Charpil is a name whose history is connected to the ancient Anglo-Saxon
tribes of Britain. The name is derived from when the Charpil family once lived in Sharples Hall near Bolton in the county of Lancashire
. This habitation surname was originally derived from the Old English word scearp
Therefore the original bearers of the surname lived in an area that was defined by it's steep pasture.
Early Origins of the Charpil family
The surname Charpil was first found in Lancashire
at Sharples or Sharples Hall, now a suburb of Bolton, a township of the civil and ecclesiastical parish of Bolton le Moors
in the Salford hundred
Lewis, Samuel, A Topographical Dictionary of England. Institute of Historical Research, 1848, Print.
The first record of the placename was in 1212 when it was listed as Charples. A few years later, it was listed as Sharples and Scharples in 1292.
Early History of the Charpil family
This web page shows only a small excerpt of our Charpil research.Another 205 words (15 lines of text) covering the years 169 and 1699 are included under the topic Early Charpil History in all our PDF Extended History products and printed products wherever possible.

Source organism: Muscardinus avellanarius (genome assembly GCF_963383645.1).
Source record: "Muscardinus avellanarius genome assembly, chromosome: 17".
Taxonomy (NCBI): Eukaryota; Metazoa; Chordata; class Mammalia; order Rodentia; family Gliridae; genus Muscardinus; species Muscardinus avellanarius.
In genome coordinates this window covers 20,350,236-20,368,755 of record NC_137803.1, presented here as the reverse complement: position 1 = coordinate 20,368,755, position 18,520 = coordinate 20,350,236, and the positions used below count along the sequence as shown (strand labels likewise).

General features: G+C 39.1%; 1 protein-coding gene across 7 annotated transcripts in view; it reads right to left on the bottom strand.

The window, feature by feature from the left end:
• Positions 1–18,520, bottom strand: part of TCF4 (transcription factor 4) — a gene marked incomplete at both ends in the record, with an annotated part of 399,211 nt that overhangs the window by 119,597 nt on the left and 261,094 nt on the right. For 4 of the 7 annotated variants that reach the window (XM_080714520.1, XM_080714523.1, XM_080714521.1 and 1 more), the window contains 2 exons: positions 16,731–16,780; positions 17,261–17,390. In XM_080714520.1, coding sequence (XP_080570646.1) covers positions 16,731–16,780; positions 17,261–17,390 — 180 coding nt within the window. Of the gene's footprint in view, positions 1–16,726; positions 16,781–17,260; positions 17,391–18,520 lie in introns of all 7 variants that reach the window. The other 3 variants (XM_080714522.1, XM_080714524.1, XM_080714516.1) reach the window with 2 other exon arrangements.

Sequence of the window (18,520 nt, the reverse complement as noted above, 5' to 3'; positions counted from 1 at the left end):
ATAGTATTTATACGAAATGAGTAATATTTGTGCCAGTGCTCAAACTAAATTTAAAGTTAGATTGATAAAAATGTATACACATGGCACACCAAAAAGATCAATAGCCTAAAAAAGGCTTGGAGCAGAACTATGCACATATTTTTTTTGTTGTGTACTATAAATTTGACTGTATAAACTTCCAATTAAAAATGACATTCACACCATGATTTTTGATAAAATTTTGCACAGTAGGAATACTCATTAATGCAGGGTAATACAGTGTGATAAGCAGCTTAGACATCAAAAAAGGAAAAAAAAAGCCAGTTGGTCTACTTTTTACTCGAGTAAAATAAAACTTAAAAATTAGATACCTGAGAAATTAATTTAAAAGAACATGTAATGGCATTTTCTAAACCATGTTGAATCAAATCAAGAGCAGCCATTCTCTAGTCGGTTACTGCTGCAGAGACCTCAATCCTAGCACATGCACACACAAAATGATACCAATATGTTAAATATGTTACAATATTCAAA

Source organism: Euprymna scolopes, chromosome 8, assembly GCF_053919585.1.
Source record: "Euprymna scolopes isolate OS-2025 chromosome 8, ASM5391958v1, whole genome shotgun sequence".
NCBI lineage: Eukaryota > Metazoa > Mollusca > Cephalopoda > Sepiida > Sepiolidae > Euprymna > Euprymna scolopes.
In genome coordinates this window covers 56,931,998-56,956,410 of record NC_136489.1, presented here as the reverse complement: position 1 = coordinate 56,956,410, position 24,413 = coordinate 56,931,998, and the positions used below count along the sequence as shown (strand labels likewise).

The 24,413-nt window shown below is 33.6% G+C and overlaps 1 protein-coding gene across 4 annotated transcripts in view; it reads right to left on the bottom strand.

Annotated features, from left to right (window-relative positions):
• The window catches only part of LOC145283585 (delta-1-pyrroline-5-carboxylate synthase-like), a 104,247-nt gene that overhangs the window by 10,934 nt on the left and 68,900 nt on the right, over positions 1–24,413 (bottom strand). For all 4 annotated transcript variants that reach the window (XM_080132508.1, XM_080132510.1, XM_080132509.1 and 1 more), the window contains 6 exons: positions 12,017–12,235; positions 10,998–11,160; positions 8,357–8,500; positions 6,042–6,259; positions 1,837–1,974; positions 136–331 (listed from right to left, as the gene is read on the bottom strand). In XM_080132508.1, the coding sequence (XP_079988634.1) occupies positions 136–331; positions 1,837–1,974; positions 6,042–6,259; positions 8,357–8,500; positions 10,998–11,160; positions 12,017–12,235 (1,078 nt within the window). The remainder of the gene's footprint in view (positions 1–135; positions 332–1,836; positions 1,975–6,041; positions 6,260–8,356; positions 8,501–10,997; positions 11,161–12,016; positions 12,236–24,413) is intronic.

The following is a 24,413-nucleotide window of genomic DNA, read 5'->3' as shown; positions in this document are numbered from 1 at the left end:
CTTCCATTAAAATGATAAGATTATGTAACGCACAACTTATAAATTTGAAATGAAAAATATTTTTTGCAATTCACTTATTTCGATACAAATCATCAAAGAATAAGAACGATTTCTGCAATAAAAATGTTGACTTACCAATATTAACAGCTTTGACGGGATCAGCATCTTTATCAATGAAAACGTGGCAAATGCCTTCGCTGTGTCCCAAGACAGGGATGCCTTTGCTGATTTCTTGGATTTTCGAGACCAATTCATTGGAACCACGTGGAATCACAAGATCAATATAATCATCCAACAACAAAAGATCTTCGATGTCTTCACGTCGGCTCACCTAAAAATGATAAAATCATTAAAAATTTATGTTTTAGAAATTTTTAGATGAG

Charpil Spelling Variations
Sound was what guided spelling in the essentially pre-literate Middle Ages, so one person's name was often recorded under several variations during a single lifetime. Also, before the advent of the printing press and the first dictionaries, the English language was not standardized. Therefore, spelling variations
were common, even among the names of the most literate people. Known variations of the Charpil family name include Sharples, Sharpless and others.
Early Notables of the Charpil family (pre 1700)
More information is included under the topic Early Charpil Notables in all our PDF Extended History products
and printed products wherever possible.
Migration of the Charpil family to the New World and Oceana
For political, religious, and economic reasons, thousands of English families boarded ships for Ireland
, Canada, the America colonies, and many of smaller tropical colonies in the hope of finding better lives abroad. Although the passage on the cramped, dank ships caused many to arrive in the New World diseased and starving, those families that survived the trip often went on to make valuable contributions to those new societies to which they arrived. Early immigrants bearing the Charpil surname or a spelling variation of the name include: Edward Sharples arrived in Virginia in 1623; John Sharples and his wife Jane and seven children arrived in Delaware in 1682; M. and T. Sharpless arrived in Baltimore in 1820..